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Man using a meat thermometer to check ribs on a grill - concept of checking meat for doneness.

Tips to Check if Your Meat is Done Perfectly Every Time

Whether you’re grilling steak or searing chops in a cast iron skillet in your kitchen, you need to know the ways of checking meat for doneness. To many people, meat is one of the most challenging foods to cook correctly, despite having various additives like rubs and sauces to pull off the perfect meal. It can worsen if you don’t trust your skills in gauging whether that delicious chicken, burger, pork, or turkey is ready to leave the pan or grill.

Here are some ways how to check if your meat is done perfectly.

Importance of Cooking Meat Properly

In its various forms, meat may contain harmful parasites and bacteria that could make you sick. Cooking it to perfection is the most dependable way of eliminating these disease-causing pathogens. Inadequate cooking of meat and most other foods is a common cause of food poisoning. That’s something you want to avoid whenever cooking. On the other hand, you don’t want to overcook your food as you could lose nutrients and juiciness.

This article is for you if you’re tired of under or over-estimating your meat cooking times. Keep reading to learn the ways of checking meat for doneness so you can nail those meat cooking skills.

A Meat Thermometer is Your Best Bet

Using a meat thermometer in checking your meat for doneness is the most accurate method. The tool gives you the actual temperature of the meat, especially if you like to strictly adhere to cooking temperatures. Here’s your guide to using a meat thermometer:

  • Whole poultry: Check the temperature at part of the thigh, avoiding the bone. The recommended temperature by the US Department of Agriculture for poultry is 165℉.
  • Parts of poultry: Insert the thermometer into pieces with the most meat, avoiding bony areas.
  • Burgers, steaks, and chops: Insert the thermometer into the center in a horizontal position, avoiding the bone. The recommended temperature is 160℉.
  • Beef, lamb, and pork roast: Check for the thickest part of the roast and insert the thermometer, avoiding the fatty and bony areas. Your meat is ready at 145℉.

Remove your meat from the heat 5-10 ℉ below the recommended temperature level, cover with aluminum foil, and leave to rest for 15 minutes. The temperature will rise to the recommended level for your meat to reach its final doneness. As you leave it to rest, the meat juices will also redistribute, making it easier to slice your steak.

The Finger Test

If you like your steak rare or medium, you can use the finger test if you don’t have a thermometer:

  • Open your hand with the palm facing up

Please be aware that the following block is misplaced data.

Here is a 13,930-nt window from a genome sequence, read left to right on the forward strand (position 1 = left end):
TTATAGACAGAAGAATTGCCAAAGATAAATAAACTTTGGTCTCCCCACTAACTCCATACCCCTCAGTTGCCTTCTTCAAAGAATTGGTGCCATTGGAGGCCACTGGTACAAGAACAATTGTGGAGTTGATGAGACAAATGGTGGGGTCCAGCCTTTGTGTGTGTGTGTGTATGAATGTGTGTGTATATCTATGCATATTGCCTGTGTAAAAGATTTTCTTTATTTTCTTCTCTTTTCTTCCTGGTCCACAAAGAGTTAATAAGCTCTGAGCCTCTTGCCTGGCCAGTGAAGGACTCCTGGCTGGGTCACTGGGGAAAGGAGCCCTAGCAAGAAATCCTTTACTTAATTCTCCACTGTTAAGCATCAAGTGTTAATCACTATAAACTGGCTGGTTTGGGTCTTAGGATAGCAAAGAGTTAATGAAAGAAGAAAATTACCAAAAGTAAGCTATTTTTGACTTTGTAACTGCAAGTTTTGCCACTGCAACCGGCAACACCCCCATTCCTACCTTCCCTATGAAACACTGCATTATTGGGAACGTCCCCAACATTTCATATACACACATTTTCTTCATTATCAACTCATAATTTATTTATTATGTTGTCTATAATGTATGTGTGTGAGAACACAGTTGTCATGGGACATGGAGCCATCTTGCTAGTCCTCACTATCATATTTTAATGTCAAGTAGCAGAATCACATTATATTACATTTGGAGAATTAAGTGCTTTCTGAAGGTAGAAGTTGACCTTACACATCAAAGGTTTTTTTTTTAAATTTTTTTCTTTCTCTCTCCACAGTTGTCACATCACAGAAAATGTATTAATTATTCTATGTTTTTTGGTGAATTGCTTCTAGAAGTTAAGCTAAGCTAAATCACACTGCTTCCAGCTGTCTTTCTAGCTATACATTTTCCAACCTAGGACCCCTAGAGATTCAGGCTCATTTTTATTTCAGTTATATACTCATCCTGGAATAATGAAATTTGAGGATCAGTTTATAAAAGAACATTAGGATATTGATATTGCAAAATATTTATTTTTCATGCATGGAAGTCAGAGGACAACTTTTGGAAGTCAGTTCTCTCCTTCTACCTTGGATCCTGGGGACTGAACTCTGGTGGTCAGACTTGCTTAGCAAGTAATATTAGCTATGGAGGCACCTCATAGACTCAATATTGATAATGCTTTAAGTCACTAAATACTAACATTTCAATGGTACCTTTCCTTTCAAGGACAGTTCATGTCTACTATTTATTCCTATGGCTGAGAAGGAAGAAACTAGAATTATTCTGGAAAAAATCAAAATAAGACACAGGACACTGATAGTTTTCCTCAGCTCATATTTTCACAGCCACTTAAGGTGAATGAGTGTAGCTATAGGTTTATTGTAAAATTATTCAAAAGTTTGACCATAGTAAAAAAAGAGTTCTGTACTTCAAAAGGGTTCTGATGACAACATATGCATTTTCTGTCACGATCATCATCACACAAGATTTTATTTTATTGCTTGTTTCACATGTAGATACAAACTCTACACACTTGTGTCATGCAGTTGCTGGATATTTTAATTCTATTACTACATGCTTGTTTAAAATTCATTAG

• Relax the palm and use the index finger to gently press the base of the thumb on the open palm. You can feel how soft and squishy it is.
  • Touch press the meat with your index finger
  • If it feels like the base of your thumb, it’s still raw inside
  • A rare steak should feel firm with some tension

Factors That Affect How Meat Will Cook

As much as you want your meat to come out ideally, keep in mind that various factors affect the outcome, and you want to check that they’re right:

  • The thickness and diameter of the meat: If the meat is too thick and has a small diameter, the heat won’t reach the center as fast as it would a thin piece with a large diameter.
  • How much connective tissue and fat it contains: Too much fat and connective tissue take more time to melt and cook well.
  • The cooking temperature you use: You must accurately measure and regulate the cooking temperature to get your meat done well.
  • The weather and your smoker’s insulation: If the weather is windy and smoky outside, you need to allow your meat more time to cook as cold air and rain cool your cooker’s exterior, slowing down the cooking time.
  • Humidity levels: A humid environment is oppressive to the cooking process. When humidity is high, moisture doesn’t evaporate off the meat’s surface, thus, maintaining high temperatures and speeding up cooking time. Low humidity levels slow down the cooking time.
  • Whether the meat is boned or deboned: Bones are poor heat conductors, hence your meat will take longer to cook if boned.
  • The type of grill or smoker you use: An electric cooker may perform faster than a charcoal smoker or stick burner.

Having the right tools and using the appropriate temperatures and environment can enhance the chances of cooking your meat perfectly.

Looking for More Cooking Tips or Cooking Products?

Checking meat for doneness starts by knowing what you must do and having the right equipment. BBQVille Canada is a valuable resource for your kitchen-related insights and accessories. Check out our BBQ tools, rubs and sauces catalog, or contact us with your queries.


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